Missing the Mark

The recent safety report by the NASA Aerospace Safety Advisory Panel (ASAP) really missed the mark. The panel was set up to review the most important safety issues facing NASA. Instead, they issued recommendations that went beyond safety and into program policy regarding the retirement of the shuttle, buying rides from the Russians and the schedule and budget of the Constellation program.

Many programmatic decisions, large and small, are a trade-off and compromise among competing priorities such as safety, schedule, cost, functionality and program objectives. Therefore, a decision, or program action, based only on safety, independent of the other factors, is not of much use. The safest thing would be to not fly at all. There is no evidence that the panel reviewed these other important factors in any substantial way.

The crucial issue facing NASA in the very near term is whether to proceed to retire the shuttle, proceed with Constellation as currently planned or to make changes that could affect NASA for the next dozen or more years. The ASAP was not directed or configured to address critical programmatic issues beyond safety. If the ASAP were to make a real contribution, they could have performed an independent evaluation of the operating safety of shuttle, Soyuz and Ares/Orion.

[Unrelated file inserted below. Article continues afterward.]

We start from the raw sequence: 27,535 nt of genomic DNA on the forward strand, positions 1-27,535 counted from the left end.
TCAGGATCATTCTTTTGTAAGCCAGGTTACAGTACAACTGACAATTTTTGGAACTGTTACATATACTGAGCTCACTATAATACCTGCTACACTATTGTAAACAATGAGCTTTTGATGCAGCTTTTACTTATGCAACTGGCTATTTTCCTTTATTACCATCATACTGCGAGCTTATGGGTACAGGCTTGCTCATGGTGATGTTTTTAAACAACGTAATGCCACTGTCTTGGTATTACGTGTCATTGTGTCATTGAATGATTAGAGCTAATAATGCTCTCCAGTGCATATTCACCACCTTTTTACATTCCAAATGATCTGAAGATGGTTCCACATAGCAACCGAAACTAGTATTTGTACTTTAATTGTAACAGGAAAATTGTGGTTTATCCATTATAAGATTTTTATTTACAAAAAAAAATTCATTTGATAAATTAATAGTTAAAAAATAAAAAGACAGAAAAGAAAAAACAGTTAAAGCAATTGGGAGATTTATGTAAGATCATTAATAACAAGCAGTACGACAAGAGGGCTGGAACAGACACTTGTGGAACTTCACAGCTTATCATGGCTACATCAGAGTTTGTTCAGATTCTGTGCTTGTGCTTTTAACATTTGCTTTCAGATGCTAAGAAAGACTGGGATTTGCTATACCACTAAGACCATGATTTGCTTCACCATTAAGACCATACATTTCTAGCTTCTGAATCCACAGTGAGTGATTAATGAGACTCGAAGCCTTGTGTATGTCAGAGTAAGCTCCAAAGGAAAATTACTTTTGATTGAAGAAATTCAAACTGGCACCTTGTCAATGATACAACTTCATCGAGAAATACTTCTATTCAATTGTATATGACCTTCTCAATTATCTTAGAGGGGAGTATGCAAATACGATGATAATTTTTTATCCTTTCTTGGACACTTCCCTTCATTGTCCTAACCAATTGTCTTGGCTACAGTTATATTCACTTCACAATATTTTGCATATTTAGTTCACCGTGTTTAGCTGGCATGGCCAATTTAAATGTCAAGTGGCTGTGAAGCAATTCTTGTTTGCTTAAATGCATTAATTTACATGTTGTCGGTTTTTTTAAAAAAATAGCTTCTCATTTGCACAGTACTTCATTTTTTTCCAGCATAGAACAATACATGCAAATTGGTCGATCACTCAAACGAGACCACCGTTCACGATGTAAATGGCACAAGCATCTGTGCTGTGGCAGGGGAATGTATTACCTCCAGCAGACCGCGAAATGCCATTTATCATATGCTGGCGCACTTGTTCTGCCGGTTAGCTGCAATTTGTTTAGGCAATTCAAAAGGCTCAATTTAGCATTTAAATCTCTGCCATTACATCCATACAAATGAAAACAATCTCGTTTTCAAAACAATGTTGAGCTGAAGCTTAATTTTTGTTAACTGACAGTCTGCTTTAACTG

Safety evaluation of the Soyuz should include examination of redundancy in critical systems, treatment of “near misses” and anomalies, as well as current and future safety practices. There is no mention of this evaluation in the ASAP report, except to refer to Soyuz’s “robust” record.

As far as an evaluation of Ares/Orion safety, an independent evaluation should include not only what the ultimate safety could be, but the relatively risky few dozen test/development flights that the Constellation team is planning to use for routine operations after the very first flight. Just like new aircraft, the first few dozen flights of a launcher are really development flights, in that they include much inflight instrumentation and extensive postflight analyses to identify and fix potential safety problems in manufacture, systems and procedures before they can cause serious failures inflight.

Robert F. Thompson

Former manager of the Shuttle Program


O. Glenn Smith, Ph.D.

Former manager of Shuttle Systems Engineering NASA Johnson Space Center